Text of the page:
The total Solomon Islands plantation estate(2011) is estimated to comprise some 35,600 ha of land, almost 80% of which is industrial plantation and located in Western Province. The dominant industrial plantation species are Eucalyptus deglupta and Gmelina arborea, which are used for plywood and other relatively low value industrial applications. Potentially high value species, such as Teak (Tectona grandis) and Mahogany (Swietenia macrophylla), are the main species established in village plantations and some areas of industrial plantation.
Villagers have also established forest plantations in varying sizes. Commercial forest plantation companies, such as Kolombangara Forest Products Limited (KFPL) and Eagon Resources Ltd. have also assisted villagers in Kolombangara and Choiseul respectively to plant trees. Planting in villages concentrates on high valued species and relatively easy to grow species such as teak and mahogany.
The majority of this forested land mass is under customary ownership. The prevailing traditional system of landownership provides a welfare safety net for the vast majority of Solomon Islanders. Customary land tenure also supports the country’s robust village-based subsistence gardening. At the same time, customary ownership is regarded as a major constraint to large scale development. Often it is problematic, costly and fraught with uncertainty due to the inevitable and often multiple disputes that arise between owners and developers, or between different landowner groups. Equally problematic is when the land is set aside for other public purposes, such as management of watersheds, protection of sites of special interest, or conserving environmentally-sensitive areas. While the national government has the power of compulsory land acquisition, using this power is regarded as undermining values of customary right of the people and gains political unpopularity. Thus this authority has only been used occasionally, to acquire property for such purposes as roads, schools, and health centres.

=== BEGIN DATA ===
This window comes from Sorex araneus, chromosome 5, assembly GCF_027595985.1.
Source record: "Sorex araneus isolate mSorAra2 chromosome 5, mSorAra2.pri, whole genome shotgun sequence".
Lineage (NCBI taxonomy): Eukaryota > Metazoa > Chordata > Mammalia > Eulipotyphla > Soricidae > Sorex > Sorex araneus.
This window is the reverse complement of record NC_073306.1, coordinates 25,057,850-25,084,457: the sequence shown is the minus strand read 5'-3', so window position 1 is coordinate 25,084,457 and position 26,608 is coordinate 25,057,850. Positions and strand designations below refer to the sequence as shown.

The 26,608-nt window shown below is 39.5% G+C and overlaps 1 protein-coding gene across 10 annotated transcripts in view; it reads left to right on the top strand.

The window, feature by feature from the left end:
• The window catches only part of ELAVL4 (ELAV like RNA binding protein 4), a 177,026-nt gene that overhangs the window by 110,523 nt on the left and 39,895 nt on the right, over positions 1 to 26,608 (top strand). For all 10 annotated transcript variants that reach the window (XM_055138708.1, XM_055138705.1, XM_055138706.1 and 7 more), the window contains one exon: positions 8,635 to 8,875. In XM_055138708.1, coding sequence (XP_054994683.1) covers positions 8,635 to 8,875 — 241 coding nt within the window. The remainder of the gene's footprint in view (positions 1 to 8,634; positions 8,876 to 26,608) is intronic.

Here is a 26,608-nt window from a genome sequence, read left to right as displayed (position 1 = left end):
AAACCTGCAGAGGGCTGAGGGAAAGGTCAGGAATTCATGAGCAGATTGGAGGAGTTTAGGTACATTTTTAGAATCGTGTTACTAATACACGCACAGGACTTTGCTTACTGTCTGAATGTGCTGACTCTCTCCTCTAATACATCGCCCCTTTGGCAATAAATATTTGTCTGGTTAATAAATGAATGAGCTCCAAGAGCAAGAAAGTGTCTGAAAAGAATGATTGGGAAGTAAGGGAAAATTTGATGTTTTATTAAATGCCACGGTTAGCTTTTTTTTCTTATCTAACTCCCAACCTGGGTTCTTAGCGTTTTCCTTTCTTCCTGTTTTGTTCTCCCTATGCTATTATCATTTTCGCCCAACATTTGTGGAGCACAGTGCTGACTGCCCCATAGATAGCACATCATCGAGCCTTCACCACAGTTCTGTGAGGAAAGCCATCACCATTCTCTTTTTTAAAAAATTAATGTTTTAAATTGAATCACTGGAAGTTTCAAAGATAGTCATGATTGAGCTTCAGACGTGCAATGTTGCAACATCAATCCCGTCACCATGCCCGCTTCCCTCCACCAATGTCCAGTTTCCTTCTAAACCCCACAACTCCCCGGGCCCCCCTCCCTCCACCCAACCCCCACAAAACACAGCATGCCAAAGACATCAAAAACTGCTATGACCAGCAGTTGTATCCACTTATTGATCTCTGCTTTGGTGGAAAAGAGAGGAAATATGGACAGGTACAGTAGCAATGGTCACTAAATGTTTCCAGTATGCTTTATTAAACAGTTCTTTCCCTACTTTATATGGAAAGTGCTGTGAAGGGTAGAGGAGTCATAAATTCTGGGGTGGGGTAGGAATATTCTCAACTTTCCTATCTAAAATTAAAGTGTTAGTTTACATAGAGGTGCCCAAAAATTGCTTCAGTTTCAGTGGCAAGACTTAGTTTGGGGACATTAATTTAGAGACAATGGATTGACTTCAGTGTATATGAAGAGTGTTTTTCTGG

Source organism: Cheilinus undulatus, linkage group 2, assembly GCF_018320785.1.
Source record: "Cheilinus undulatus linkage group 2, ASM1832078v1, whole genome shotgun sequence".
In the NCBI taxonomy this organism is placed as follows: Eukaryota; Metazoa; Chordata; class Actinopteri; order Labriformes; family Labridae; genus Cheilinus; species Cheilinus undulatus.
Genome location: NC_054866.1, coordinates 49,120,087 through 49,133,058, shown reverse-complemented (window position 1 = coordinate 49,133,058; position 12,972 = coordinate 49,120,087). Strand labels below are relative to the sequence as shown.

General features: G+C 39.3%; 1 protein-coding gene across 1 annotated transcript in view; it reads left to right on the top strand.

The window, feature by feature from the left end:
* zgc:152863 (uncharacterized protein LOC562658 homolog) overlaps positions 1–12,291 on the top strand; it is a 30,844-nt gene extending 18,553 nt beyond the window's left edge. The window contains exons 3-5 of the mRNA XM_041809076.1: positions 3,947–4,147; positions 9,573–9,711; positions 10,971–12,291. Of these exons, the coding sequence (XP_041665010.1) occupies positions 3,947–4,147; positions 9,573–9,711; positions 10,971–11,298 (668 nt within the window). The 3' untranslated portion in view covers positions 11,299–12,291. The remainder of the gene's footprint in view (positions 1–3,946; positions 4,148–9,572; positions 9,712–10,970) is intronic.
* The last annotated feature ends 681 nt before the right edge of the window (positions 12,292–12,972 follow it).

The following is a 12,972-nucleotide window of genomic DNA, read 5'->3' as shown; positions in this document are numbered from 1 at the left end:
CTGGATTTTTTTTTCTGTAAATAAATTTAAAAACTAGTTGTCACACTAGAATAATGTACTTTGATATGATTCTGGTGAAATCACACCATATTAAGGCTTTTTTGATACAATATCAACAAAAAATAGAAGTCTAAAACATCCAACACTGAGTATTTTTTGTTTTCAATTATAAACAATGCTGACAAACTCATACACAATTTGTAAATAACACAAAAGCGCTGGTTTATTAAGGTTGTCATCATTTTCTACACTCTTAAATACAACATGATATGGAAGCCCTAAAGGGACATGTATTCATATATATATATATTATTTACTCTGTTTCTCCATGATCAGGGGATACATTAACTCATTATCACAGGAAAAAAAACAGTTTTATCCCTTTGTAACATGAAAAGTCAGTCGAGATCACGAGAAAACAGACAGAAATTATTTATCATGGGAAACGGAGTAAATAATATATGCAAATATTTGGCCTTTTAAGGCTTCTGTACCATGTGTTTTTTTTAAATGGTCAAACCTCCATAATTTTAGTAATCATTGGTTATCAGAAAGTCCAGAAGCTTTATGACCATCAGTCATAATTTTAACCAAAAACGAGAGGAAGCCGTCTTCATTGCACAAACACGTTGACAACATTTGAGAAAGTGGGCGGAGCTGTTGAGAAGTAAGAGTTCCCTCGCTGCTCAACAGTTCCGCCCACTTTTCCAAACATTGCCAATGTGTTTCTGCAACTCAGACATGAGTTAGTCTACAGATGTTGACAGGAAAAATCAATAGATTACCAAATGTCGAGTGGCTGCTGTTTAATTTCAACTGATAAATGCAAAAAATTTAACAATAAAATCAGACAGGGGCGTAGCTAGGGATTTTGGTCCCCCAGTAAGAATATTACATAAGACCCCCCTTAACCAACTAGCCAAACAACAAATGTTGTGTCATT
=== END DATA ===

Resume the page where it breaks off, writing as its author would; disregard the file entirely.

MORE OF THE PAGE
Land in the Solomon Islands is a treasure and the people regard land as their ‘true’ identity and like a mother who provides them with the basic necessities of life such as food, water, fodder, raw materials, firewood and a place within which to live. Thus, anyone who has no land or is caused to have no land is regarded as “matter-of-fact” poor.
There are two land tenure systems in Solomon Islands: (a) the customary land tenure system, and (b) the registered (alienated) land tenure system. Under the customary land system, land is not normally surveyed for registration, although the landownership is recognised by law. However, because land boundaries are not properly demarcated with survey pegs, people have often disputed the land boundaries based on their knowledge of the area. As such, it has been invariably problematic when it comes to mapping of the area to fulfil legal requirements to obtain a logging license and the right to log a forest.